What are some of the similarities between Taoism and Buddhism? Can one achieve the Tao through Buddhism and vice versa, can one achieve nirvana through Taoism?

3 Answers 3


Buddhism and Taoism are usually both judged to fall under the heading 'Perennial philosophy' because they share the same metaphysical message.

Middle Way Buddhism rejects all positive metaphysical positions. For this reason when we speak about the world we are forced to do so in riddles since we are not allowed to make or endorse a positive statement. The doctrine of Two Truths explains this and gives us a way of speaking about Reality whereby we speak of the 'self' as existing and not-existing, the equality of emptiness and fullness and so forth, and get told off by outsiders for speaking paradoxically.

In the same way Lao Tsu tells us that we cannot state the world is this or that in any case and lays down the rule 'True words seem paradoxical'. True words seem paradoxical for reasons explained by Nagarjuna in Fundamental Wisdom. Only if Reality is as Nagarjuna describes would Lao Tsu's statement be true.

So underneath the different methodology and emphasis is the same doctrine and world-view. For many people this is 'True Religion' or the Perennial philosophy.

There are, of course, Buddhists who deny Naharjuna's metaphysics but those who do must also deny the metaphysics of Lao Tsu, Plotinus, advaita, Sufism and other expressions of non-dualism. It seems to make more sense to say that truth may be discovered by anyone who seeks it and this is why so many traditions share the same underlying doctrine.

I have a nice book here somewhere by a Taoist discussing the equivalence of the message of Lao Tsu, Buddha and Jesus and will post a reference if I can find it.

So my view would be that we can achieve liberation by way of either tradition and methodology. I find Taoist ideas very useful and treat them as complementary. Taoism and Zen are like twin siblings.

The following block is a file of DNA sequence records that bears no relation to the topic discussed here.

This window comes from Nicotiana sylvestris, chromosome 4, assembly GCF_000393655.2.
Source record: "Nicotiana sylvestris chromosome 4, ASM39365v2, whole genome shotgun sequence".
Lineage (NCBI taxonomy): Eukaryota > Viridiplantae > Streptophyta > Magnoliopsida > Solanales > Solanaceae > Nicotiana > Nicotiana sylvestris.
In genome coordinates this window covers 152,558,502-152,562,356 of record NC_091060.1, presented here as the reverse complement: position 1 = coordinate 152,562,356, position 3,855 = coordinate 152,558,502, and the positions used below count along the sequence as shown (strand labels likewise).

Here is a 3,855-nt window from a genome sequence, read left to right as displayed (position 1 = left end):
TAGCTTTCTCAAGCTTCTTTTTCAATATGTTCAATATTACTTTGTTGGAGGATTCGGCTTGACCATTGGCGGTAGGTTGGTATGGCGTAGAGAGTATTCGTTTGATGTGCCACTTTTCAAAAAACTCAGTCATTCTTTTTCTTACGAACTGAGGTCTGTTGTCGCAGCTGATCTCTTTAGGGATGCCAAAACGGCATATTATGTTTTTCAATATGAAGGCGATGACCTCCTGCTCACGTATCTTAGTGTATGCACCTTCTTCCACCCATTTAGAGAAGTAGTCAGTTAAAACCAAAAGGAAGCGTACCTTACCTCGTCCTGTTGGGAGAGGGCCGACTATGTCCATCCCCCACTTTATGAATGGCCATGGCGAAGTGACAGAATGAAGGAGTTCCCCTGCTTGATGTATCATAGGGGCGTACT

PS - It would important to distinguish between Philosophical Taoism (Lao Tsu, Chung Tsu et al) and Religious Taoism, which arrived 500 years later and introduced gods, angels, heaven and hell etc. in what seems to have been an attempt to popularise the teachings. Bad idea but it gained a lot of ground and muddied the waters.

  • I find the Buddha in the suttas doesn't talk using seemingly-paradoxical language like, "The last shall be first" -- but uses conventional language (perhaps assuming you're able to make sense of it), "skilful" versus "unskilful", wise and unwise, knowlege and without knowlege, virtue and non-virtue, anger and non-anger, and so on.
    – ChrisW
    Commented Nov 26, 2018 at 14:32
  • @ChrisW - The Buddha uses the device of the 'Three Turnings of the Wheel' specifically in order to avoid paradoxical language. It would only be the language of the third turning that is relevant here since only for an ultimate analysis would a language of contradiction be necessary. This was the 'skillful means', the use of three different languages as appropriate to the audience. He usually avoids speaking in a seemingly-paradoxical way by avoiding talk of metaphysics. He avoids such talk because it requires a language.that would merely confuse learners in the early stages. .
    – user14119
    Commented Nov 27, 2018 at 13:55

With my very little understanding of Daoism I think you can approach Tao through Buddhism but one can't achieve Theravada Nibbana via Daoism perhaps Mahayana Nibbana. I think the teaching of Daoism is very beautiful.



Daoism is hard to define, isn't it? There's the Tao Te Ching but sfaik most Daoists are Chinese, and unless you understand e.g. the Chinese language it's a bit inaccessible.

So far as I know, "one" (i.e. a sense of self, identifying with the "five aggregates" of Buddhism) does not achieve either.

I find that the doctrine that "one" is a "straw dog" (Chapter 5 of the Tao Te Ching) is suggestive. :-)

I think that "Taoism" is quite broad though, e.g. here's an aspect to it which values physical/bodily immortality (e.g. as maybe manifested in martial arts, in traditional chinese medicine, in the Taoist Immortals) which, I don't know, is maybe rather different from Buddhism.

If you've read both you may see a lot of similarities -- I quite like how the Tao Te Ching ends with hearing dogs barking but people staying home, maybe "staying home" is a metaphor for not chasing after sensuality or something like that (or maybe it's meant as purely mundane advice for a populace).

Not that literally "staying home" is necessarily a feature of Buddhism (which advocates "going forth into homelessness", also maybe different stages e.g. as illustrated in the Ten Bulls).

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